Sadima lives in a world where all magic has been banned. Her sense of empathy and communication with animals causes her to feel isolated until she discovers two men who are working towards bringing magic back into the world. Hahp is living in a future world, where Sadima’s new friends have succeeded in their plans for magical invigoration – but at what cost? Hahp and the other boys in his “class” are put through harrowing trials and face starvation on a daily basis as part of their training to become magicians. They are told at the outset: only one of the ten boys will survive to graduate.
The intermingling of these two stories is a key aspect of the appeal of this book. I almost wish the flap copy had not made it clear that Hahp was living in Sadima’s future, as I think that it would have been even more effective if I had realized that for myself as the story moved towards it’s conclusion (or as much of a conclusion as the first book in a trilogy ever has.) At the same time, however, knowing ahead of time that Sadima’s world was the “past”, it was interesting to track the differences in attitude between the real time events happening to Sadima and the “history” books that Hahp is forced to read. There are clues to both stories in the lives and experiences of people in both the future and the past.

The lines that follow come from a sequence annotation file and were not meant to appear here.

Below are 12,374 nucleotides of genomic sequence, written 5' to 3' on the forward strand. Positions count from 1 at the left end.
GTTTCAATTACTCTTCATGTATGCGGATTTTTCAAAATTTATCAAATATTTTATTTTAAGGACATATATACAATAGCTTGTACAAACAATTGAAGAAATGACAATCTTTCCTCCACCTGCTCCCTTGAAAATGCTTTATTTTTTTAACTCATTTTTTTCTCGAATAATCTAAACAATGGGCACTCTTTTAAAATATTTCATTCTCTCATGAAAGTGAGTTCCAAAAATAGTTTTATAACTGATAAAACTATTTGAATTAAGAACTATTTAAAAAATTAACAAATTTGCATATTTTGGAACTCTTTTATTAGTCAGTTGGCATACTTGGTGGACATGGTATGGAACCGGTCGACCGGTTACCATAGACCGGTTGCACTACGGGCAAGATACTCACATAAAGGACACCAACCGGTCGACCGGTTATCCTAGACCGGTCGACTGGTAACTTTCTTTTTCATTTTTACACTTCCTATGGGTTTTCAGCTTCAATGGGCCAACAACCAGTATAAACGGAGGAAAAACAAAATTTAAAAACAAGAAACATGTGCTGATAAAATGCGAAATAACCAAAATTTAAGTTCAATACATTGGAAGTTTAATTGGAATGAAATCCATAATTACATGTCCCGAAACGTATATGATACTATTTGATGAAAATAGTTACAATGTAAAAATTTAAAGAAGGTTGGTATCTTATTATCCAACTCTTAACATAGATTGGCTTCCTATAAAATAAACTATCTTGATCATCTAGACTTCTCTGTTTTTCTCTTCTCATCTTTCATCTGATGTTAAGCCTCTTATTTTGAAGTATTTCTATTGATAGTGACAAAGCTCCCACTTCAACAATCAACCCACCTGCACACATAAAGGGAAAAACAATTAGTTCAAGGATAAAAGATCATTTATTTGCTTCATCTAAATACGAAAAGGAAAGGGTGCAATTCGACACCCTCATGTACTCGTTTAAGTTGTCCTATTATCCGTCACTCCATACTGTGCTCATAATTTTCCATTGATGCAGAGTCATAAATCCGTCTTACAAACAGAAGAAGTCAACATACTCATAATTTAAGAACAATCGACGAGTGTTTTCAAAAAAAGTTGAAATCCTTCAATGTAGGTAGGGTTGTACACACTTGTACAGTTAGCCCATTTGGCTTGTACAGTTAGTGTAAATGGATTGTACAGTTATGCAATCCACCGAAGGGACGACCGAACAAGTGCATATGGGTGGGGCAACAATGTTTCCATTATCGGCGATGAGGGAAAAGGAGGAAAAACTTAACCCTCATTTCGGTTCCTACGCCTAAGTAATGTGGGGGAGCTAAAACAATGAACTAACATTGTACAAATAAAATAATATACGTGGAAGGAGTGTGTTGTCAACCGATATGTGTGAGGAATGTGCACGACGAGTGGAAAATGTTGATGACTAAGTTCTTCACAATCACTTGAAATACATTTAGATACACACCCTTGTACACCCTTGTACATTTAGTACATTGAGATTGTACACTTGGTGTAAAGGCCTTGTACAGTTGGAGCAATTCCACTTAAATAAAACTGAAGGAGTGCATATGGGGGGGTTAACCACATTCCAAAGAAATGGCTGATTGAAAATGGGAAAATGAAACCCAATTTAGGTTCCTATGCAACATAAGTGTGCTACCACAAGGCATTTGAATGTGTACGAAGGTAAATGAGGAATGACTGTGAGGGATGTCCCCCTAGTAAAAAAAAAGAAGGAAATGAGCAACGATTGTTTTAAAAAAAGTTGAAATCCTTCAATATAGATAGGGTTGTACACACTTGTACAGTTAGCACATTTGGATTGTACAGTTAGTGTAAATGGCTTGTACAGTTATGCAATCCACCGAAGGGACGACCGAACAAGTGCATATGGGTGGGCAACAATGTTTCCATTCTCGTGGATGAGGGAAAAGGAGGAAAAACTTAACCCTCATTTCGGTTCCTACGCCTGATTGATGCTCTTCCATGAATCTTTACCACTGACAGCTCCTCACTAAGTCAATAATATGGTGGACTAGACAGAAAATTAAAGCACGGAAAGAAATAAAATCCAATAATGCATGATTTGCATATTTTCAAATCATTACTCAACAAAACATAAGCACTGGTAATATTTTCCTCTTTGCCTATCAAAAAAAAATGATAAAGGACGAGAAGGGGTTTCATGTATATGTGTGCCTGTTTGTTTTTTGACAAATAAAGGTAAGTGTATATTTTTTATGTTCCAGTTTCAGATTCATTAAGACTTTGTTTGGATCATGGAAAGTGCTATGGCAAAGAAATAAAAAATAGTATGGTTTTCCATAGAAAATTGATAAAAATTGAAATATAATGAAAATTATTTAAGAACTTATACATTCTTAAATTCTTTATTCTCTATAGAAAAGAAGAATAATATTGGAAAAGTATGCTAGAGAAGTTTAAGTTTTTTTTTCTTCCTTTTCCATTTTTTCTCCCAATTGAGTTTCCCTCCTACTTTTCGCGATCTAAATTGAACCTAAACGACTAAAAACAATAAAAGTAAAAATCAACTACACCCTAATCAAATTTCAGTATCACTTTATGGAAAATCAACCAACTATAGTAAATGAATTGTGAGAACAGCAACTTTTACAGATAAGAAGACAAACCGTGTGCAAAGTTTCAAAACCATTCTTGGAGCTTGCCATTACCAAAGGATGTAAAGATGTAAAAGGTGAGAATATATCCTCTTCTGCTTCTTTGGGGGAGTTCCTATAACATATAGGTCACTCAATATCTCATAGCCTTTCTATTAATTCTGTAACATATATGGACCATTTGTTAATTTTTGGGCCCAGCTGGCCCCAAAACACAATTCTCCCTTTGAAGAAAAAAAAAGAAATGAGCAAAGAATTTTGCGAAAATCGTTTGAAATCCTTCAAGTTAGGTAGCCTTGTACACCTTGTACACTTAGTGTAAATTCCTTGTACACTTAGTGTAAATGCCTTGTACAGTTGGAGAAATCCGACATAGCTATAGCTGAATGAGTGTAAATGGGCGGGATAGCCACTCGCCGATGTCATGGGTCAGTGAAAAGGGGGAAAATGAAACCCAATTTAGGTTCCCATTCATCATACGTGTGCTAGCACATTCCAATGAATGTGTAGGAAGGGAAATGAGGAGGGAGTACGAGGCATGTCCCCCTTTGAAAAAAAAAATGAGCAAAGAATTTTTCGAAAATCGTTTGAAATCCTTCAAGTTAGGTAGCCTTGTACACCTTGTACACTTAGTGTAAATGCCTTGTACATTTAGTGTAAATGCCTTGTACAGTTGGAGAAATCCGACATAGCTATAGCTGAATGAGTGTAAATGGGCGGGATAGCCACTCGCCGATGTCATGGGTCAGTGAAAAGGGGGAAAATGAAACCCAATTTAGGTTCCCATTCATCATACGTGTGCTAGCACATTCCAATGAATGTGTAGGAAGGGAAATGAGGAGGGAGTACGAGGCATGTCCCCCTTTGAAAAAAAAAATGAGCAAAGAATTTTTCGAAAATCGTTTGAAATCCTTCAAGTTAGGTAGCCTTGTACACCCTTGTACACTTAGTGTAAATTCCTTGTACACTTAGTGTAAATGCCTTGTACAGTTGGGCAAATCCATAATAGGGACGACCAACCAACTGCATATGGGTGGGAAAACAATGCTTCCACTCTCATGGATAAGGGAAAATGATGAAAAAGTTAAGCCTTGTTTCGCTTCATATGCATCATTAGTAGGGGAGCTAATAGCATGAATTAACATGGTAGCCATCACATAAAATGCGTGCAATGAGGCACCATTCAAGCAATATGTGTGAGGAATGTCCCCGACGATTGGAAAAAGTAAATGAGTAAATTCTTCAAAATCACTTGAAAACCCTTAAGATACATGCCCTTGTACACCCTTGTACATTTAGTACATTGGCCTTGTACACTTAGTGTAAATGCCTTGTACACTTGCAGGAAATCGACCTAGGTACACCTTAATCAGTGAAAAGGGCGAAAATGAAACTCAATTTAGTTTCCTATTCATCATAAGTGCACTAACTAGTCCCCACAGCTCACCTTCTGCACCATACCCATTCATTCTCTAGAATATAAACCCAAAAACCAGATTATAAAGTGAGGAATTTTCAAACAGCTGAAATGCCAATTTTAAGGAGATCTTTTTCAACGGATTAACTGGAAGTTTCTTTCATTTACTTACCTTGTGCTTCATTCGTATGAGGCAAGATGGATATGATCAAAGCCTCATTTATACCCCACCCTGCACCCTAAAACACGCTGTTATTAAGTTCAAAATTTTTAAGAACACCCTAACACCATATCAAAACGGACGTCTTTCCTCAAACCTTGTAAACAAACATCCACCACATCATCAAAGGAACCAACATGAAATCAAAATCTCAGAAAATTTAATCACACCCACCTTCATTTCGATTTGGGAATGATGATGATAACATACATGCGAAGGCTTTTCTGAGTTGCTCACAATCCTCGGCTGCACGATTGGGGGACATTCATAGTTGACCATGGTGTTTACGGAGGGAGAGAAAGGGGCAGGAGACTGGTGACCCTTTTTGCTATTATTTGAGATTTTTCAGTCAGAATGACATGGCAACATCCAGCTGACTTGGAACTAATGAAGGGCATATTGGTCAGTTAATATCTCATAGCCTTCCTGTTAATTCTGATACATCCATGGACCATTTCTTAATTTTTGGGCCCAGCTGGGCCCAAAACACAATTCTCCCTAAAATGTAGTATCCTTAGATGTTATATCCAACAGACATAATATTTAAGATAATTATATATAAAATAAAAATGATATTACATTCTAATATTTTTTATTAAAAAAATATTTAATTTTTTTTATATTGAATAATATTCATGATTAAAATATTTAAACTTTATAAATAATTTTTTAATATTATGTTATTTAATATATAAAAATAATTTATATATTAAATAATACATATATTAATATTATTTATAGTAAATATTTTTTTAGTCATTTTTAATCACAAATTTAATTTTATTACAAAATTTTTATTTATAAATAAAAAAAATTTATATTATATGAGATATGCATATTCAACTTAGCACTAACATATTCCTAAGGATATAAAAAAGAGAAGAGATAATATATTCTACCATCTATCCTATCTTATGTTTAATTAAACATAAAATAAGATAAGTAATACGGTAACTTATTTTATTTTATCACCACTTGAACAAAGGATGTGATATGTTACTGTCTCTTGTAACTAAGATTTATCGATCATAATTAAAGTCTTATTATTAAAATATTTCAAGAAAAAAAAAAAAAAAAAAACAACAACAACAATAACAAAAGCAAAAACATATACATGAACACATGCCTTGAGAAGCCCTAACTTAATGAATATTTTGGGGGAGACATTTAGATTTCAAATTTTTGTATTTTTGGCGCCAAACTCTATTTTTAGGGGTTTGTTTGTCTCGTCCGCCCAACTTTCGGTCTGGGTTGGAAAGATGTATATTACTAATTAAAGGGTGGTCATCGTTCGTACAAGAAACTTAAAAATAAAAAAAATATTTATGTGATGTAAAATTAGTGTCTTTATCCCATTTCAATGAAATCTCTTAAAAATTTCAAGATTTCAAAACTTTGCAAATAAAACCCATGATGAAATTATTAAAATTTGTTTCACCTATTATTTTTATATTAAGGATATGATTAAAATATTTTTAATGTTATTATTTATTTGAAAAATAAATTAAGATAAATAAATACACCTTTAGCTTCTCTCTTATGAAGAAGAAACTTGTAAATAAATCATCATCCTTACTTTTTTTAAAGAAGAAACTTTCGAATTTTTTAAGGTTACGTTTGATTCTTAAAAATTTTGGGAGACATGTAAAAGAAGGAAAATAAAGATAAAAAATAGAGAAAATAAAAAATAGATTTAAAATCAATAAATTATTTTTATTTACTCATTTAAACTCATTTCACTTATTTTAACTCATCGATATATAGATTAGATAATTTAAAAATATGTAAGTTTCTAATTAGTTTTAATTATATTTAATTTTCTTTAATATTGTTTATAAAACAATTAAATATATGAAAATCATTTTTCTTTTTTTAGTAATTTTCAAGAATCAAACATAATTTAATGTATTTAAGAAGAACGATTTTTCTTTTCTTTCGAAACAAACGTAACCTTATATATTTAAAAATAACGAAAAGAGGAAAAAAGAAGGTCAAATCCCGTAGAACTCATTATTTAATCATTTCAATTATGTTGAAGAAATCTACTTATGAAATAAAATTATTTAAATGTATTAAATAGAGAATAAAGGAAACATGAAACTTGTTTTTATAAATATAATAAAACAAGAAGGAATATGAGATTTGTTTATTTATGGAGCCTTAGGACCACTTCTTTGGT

The book is fairly plot-driven. There is some exploration of the characters as people, but mostly they serve as a furtherance for the what is going on. That does not make Hahp’s anger, terror, or despair any less real or palpable, but it does highlight that it is fear at the plot’s expense. I find it hard to fully believe, for instance, that it would take over a year for him to start having meaningful conversations with his roommate. But during the novel the suspension of disbelief is powerful, and the reader can simply accept this and focus instead on the mental turmoil this behavior causes Hahp.
As mentioned before, this is the first in a series. I will be looking forward to the rest of the books, as the worldbuilding was interesting, and several of the characters were particularly arresting. It was a National Book Award Finalist.
Notes on the cover: I understand the apple, but I’m not very clear on exactly why they chose to show Hahp without a shirt on, or with what appear to be tattoos on his back. During the apple scenes, Hahp was definitely wearing a burlap tunic: he had no separate pants and shirt, and mentioned several times his discomfort with nakedness. Come to think of it, I’m not entirely sure why the title is Skin Hunger in the first place. There is one offhand mention to something that might be interpreted as skin hunger in the very last pages of the book, but otherwise it doesn’t come up at all.